Opinion

Rhode Island Senate Votes to Harm Communities of Color

PROVIDENCE — The Rhode Island Senate passed S2788 Sub A, which would exempt “advanced recycling” from the state’s solid waste laws and regulations.

The legislation limits advanced recycling facilities to within a mile radius of a state facility, and includes the Central Landfill in Johnston and the Port of Providence as possible locations.

The advanced recycling process, known as pyrolysis, burns plastics at high temperature. The result is a dirty oil, which is used to make plastics. Plastics in, plastics out.

Natural Resources Defense Council (NRDC) senior scientist Veena Singla reported that emissions from pyrolysis plants include a cocktail of substances, such as benzene and lead, that are known to cause cancer, that harm reproduction and developing fetuses, and that can lead to cardiovascular issues and other ailments.

The Port of Providence is surrounded by minority neighborhoods. Once again, communities of color will likely be harmed by the siting of a polluting plant.

The site of a possible pyrolysis plant in the Port of Providence would be surrounded by minority neighborhoods. (Chart by Roger Warburton/Data from EJScreen)

Pyrolysis emits toxic chemicals and greenhouse gases, creates hazardous waste, pollutes waterways, and burdens nearby communities. According to the NRDC, none of the plants in the United States, including Brightmark’s in Ashley, Ind., — which they call a “plastics renewal facility” — has been able to prove that there are benefits to chemical recycling.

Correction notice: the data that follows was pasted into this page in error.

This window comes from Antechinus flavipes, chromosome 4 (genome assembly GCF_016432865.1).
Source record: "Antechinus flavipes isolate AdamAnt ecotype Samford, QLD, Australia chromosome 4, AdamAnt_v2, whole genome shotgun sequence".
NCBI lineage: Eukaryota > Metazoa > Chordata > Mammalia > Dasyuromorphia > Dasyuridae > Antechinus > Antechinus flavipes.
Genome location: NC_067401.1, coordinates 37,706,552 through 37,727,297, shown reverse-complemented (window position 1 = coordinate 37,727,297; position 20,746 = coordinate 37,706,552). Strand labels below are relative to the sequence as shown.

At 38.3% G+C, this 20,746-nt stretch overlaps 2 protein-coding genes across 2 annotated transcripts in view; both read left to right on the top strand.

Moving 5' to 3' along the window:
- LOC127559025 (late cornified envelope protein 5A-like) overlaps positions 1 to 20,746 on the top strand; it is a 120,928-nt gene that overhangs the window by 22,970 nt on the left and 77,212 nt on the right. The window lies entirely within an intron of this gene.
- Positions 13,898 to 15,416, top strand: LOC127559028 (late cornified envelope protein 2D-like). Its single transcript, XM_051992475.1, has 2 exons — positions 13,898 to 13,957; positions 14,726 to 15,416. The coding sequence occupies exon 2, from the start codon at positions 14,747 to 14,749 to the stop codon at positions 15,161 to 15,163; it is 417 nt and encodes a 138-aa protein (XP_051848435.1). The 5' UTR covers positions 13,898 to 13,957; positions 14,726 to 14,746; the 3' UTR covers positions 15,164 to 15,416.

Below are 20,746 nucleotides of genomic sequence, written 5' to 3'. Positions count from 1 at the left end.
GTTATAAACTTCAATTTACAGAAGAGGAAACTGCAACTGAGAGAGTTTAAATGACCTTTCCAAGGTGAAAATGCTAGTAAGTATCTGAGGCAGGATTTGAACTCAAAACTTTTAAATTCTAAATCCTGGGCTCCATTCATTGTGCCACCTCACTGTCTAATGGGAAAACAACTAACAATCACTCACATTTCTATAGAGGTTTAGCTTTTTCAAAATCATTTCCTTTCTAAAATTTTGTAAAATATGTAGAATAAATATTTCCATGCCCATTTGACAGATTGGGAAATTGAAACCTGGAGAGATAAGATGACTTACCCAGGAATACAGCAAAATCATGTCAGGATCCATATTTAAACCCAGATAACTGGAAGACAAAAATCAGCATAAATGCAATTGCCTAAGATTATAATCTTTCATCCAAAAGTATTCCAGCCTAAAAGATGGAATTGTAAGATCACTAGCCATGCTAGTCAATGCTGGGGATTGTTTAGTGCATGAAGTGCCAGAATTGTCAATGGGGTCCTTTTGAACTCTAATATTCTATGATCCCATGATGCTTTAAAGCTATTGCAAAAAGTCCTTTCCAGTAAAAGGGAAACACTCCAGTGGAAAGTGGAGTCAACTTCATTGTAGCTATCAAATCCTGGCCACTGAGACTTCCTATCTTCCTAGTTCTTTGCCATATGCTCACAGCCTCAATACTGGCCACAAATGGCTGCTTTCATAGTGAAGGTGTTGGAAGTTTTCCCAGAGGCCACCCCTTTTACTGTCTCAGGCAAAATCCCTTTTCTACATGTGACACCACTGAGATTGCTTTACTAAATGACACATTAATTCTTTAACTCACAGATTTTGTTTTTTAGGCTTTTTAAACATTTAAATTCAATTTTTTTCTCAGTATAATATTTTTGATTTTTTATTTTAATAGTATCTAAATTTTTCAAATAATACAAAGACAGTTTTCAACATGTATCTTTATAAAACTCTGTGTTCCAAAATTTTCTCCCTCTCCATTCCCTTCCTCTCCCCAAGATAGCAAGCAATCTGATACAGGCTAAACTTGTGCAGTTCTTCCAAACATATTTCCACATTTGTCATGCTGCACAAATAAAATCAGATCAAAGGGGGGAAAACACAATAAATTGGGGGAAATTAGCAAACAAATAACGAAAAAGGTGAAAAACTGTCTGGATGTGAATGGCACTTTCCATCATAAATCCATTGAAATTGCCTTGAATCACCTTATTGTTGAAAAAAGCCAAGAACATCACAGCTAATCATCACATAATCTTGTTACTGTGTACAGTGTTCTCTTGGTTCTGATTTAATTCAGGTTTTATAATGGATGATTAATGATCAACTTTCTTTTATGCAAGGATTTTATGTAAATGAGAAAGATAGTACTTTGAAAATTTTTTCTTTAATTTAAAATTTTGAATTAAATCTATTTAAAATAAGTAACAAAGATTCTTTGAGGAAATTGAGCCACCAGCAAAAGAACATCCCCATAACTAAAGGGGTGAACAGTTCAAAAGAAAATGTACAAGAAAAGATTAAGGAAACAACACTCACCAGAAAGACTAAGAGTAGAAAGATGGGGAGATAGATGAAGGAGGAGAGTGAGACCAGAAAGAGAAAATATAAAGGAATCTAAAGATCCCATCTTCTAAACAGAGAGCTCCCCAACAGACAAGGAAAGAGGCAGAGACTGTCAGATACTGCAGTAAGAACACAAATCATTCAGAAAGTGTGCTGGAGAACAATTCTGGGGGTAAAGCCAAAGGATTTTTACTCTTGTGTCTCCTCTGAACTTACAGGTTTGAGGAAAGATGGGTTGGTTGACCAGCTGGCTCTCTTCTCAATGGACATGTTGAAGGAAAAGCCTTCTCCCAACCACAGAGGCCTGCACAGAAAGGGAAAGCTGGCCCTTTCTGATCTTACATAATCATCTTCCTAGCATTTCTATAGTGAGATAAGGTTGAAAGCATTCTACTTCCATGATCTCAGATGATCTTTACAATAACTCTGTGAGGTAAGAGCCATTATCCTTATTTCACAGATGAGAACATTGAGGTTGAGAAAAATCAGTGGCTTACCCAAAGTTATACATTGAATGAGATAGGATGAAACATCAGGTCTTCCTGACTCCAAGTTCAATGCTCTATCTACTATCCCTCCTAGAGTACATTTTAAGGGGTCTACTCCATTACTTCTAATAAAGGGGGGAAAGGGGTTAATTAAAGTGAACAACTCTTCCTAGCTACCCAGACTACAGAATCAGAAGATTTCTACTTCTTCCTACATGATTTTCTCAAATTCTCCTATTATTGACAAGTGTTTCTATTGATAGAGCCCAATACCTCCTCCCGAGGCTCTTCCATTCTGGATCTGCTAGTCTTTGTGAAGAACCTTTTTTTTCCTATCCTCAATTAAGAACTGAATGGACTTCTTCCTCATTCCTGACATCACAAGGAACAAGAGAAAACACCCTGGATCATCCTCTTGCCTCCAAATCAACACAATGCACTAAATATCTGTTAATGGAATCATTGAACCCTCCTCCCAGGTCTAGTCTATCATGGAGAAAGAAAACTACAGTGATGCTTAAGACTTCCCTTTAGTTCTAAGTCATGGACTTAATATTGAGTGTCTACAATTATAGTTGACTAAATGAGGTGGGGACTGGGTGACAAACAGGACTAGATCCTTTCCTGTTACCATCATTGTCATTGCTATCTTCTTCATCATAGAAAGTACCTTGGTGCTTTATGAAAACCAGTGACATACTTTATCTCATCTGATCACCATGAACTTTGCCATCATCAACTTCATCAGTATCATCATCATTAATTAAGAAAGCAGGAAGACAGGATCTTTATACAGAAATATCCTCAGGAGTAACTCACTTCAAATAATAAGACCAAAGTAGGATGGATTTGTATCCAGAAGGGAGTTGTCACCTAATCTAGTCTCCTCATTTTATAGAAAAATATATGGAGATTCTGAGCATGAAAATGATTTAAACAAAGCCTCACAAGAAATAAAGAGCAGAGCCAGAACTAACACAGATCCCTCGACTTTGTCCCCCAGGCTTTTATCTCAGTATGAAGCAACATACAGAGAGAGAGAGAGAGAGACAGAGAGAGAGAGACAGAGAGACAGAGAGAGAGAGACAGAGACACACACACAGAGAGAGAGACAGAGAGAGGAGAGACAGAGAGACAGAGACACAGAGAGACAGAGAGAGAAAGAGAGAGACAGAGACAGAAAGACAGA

Singla explained that pyrolysis plants don’t meet the definition of recycling. The plants create “a mirage of ‘recycling’ to assuage public concerns about increased plastic use.” It’s simply a greenwashing term created by the plastics industry.

Data from the Environmental Protection Agency, quoted by NRDC, reported that a single plant in Tigard, Ore., produced 500,000 pounds of hazardous waste in 2019.

According to the NRDC, “The world’s plastic crisis is out of control with enormous consequences for our health and environment, and it deserves real solutions. We learned long ago that burning our trash isn’t one of them. Chemical recycling is just an old concept with a new name.”

Roger Warburton, Ph.D., is a Newport resident. He can be reached at rdh.warburton@gmail.com.

Notes:

United States Environmental Protection Agency (EPA) Environmental Justice Screening and Mapping Tool (Version 2.0). 2019 version 2.0. Retrieved: 02-04-2022, from https://ejscreen.epa.gov/mapper/.

Demographic data is from the U.S. Census Bureau American Community 5-year Summary Survey (ACS).

Rhode Island Census tract shapefiles are Cartographic Boundary Files from the U.S. Census Bureau.

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  1. This is such bullshit the Port of Providence is a mixed neighborhood with lots of college students the Central Landfill nothing but business over there and most housing is more than a mile away

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